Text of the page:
The first draft of this review was, “Vin Diesel deadlifts a car, Dwayne “The Rock” Johnson bicep flexes out of a plaster cast and cars get dropped out of a plane for a remote car chase on the Caucasus Mountains. Go throw your money at this movie.”
But I figured that since Furious 7 made nearly $400 million worldwide this weekend, quite a few of you have made it out to see the seventh installment in the Fast and Furious franchise. The film series — with the exception of Fast and Furious: Tokyo Drift — centers around the exploits of Los Angeles street racer Dominic Toretto (Vin Diesel) and FBI agent-turned street racer Brian O’Connor (Paul Walker).
The strength of the franchise has been the interplay and chemistry of the two characters and actors. Walker was the more natural leading man, and the bulk of emotional weight in the films was placed on him. While Diesel played the role of alpha patriarch whose emotional moments only worked in short bursts and tertiary to the main narrative of the films.
Furious 7 faced the unfortunate real life problem of dealing with Walker’s death midway through filming — which caused the shutdown of production and major rewrites of the script.
Without O’Connor’s story, the emotional narrative burden falls on Toretto’s shoulder to bear and the film suffers for it. Now, the Fast franchise has never been about the plot, but great action films click when the viewer has investment in the stakes that guide the insane set pieces and sequences of physicality. Toretto’s romance with Letty (Michelle Rodriguez) comes to the forefront in this story, and that is to the detriment of viewers. Their chemistry throughout the series has never worked for me, and Letty trying to recover from amnesia is c-level soap opera drama.
The plot of Furious 7 takes place in the immediate aftermath of the events of Fast & Furious 6. This is a revenge film set about by Deckard Shaw (Jason Statham) to avenge the near-death — no one ever dies in this franchise — of his brother. Shaw is described as an ex-special forces operative, who was too much even for a secret military killing concern. Shaw in this film is basically the Boogeyman, appearing at nearly every turn to terrorize the Toretto crew.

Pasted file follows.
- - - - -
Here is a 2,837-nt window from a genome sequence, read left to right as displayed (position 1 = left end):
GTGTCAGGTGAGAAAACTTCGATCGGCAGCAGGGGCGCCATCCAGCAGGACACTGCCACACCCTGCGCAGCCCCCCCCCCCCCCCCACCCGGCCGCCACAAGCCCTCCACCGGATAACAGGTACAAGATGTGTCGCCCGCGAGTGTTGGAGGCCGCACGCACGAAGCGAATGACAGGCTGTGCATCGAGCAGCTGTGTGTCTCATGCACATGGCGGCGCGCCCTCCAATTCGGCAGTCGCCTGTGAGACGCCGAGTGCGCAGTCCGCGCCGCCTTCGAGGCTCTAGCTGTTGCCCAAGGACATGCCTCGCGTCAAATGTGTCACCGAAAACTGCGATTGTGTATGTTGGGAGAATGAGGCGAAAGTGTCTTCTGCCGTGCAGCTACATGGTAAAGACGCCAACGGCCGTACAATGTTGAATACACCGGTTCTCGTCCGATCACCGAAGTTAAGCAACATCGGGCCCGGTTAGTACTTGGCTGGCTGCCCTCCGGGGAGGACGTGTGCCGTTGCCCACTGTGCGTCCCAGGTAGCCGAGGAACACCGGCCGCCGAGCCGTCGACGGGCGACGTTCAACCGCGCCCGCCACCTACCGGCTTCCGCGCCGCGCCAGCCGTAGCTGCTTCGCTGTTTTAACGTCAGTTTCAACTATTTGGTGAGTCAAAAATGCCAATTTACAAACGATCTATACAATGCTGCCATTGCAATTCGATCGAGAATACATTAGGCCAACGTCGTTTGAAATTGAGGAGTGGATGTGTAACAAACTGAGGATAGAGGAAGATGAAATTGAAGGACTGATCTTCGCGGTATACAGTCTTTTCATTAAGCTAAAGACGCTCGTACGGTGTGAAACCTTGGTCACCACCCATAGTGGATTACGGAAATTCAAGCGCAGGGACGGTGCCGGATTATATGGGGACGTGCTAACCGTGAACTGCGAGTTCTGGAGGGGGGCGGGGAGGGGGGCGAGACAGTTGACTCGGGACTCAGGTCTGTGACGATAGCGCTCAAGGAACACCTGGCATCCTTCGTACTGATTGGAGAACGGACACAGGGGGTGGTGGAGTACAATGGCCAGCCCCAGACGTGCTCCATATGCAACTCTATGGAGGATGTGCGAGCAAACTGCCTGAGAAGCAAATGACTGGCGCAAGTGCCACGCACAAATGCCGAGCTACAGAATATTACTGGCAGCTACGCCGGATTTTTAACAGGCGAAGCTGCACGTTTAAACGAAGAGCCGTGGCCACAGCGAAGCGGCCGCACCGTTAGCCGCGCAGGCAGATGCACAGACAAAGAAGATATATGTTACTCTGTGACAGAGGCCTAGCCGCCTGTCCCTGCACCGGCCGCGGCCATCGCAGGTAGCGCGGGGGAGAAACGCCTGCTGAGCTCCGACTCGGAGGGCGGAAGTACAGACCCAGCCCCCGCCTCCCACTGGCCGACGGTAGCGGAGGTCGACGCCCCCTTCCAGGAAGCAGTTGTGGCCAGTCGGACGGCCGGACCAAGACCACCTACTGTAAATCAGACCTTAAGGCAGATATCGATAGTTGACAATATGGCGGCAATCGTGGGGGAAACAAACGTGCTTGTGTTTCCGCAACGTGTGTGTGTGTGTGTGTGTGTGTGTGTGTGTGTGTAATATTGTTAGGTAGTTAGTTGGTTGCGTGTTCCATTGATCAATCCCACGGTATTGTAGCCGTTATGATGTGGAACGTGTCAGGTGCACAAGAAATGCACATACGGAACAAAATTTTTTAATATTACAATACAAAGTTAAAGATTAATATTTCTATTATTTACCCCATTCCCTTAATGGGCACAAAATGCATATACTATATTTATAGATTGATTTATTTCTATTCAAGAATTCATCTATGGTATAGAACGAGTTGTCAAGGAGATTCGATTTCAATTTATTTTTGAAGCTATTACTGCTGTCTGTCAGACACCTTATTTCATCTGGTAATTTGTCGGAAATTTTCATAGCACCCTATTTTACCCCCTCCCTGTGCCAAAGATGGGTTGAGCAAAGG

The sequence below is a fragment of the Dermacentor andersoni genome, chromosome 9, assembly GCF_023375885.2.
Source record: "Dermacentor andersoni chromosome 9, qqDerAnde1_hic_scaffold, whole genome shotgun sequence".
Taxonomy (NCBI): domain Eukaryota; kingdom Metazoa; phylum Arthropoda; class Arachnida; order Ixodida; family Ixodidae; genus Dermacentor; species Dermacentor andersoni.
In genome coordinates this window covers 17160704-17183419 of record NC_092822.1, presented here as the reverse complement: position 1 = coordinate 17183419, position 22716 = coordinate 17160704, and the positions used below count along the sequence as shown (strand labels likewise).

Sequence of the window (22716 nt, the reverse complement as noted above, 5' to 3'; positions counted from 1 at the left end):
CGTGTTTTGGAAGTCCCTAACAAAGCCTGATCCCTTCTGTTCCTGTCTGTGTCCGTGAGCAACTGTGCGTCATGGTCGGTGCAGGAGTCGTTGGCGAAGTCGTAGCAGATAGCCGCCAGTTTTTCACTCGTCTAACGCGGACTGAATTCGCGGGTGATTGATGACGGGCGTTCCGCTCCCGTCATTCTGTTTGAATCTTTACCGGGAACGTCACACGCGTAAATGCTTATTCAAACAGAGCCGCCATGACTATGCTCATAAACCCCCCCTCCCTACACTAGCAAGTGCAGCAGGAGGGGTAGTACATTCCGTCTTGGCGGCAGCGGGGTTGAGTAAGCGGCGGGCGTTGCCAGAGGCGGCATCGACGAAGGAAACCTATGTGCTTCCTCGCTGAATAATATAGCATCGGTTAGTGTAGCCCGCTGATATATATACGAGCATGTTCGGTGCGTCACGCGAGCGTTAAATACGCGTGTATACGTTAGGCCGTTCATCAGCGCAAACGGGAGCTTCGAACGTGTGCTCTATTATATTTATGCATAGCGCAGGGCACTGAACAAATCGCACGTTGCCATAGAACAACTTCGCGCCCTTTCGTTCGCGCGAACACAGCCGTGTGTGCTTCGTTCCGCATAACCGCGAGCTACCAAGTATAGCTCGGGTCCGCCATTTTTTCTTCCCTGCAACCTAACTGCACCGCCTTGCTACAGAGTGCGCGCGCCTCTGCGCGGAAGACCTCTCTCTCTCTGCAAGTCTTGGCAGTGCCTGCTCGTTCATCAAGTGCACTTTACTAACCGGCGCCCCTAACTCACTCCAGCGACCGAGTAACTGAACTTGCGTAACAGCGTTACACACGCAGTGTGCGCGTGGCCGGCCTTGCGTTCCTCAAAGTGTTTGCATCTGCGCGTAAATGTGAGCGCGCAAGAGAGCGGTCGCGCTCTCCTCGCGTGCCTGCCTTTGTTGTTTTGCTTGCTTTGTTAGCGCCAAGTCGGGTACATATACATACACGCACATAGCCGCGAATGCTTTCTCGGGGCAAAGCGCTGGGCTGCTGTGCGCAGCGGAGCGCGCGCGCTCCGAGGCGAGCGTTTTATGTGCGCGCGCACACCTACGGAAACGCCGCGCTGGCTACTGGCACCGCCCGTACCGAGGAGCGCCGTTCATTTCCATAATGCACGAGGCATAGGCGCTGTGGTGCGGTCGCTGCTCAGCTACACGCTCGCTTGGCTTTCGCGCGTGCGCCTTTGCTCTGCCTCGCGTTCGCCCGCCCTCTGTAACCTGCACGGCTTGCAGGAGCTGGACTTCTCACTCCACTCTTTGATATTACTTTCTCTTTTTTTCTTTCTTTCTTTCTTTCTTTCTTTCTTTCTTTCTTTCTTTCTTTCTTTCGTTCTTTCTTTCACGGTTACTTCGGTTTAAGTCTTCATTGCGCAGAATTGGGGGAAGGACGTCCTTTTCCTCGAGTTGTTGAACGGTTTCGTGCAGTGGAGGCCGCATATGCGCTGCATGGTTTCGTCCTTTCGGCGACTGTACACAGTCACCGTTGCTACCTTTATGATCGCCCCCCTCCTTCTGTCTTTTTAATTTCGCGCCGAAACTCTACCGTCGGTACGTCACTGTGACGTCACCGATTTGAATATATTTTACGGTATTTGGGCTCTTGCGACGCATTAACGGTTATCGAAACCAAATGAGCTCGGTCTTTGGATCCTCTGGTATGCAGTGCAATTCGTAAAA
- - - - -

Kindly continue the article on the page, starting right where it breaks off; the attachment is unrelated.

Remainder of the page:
This maximizes the power of Statham as a physical threat to every room he is in, but his aura trivializes the major subplot of the movie which revolves around the Toretto crew searching for the ultimate government surveillance device known as ‘The God’s Eye.’ This subplot in itself is a forced commentary on the conversation of electronic surveillance, but it works well enough to move the story along.
With the rise of Toretto’s prominence within the context of the story leaves a lot of valuable supporting characters with little to do other than fight and exist. Dwayne Johnson’s Hobbs is sidelined for much of the movie — but boy does he reintroduce himself into the plot with an insane sequence — and Thai fighting star Tony Jaa of Ong-Bak fame gets limited to two brief fight sequences.
These are some shortcomings of the film but it all still works. It is not the most consistent or best film of the franchise — both honors go to Fast Five — but it does have the most creative and well composed set piece in the aforementioned car mountain drop. Its highs are higher than almost all other Fast films, and it does an admirable job at the end with breaking the fourth wall to honor Walker’s life.
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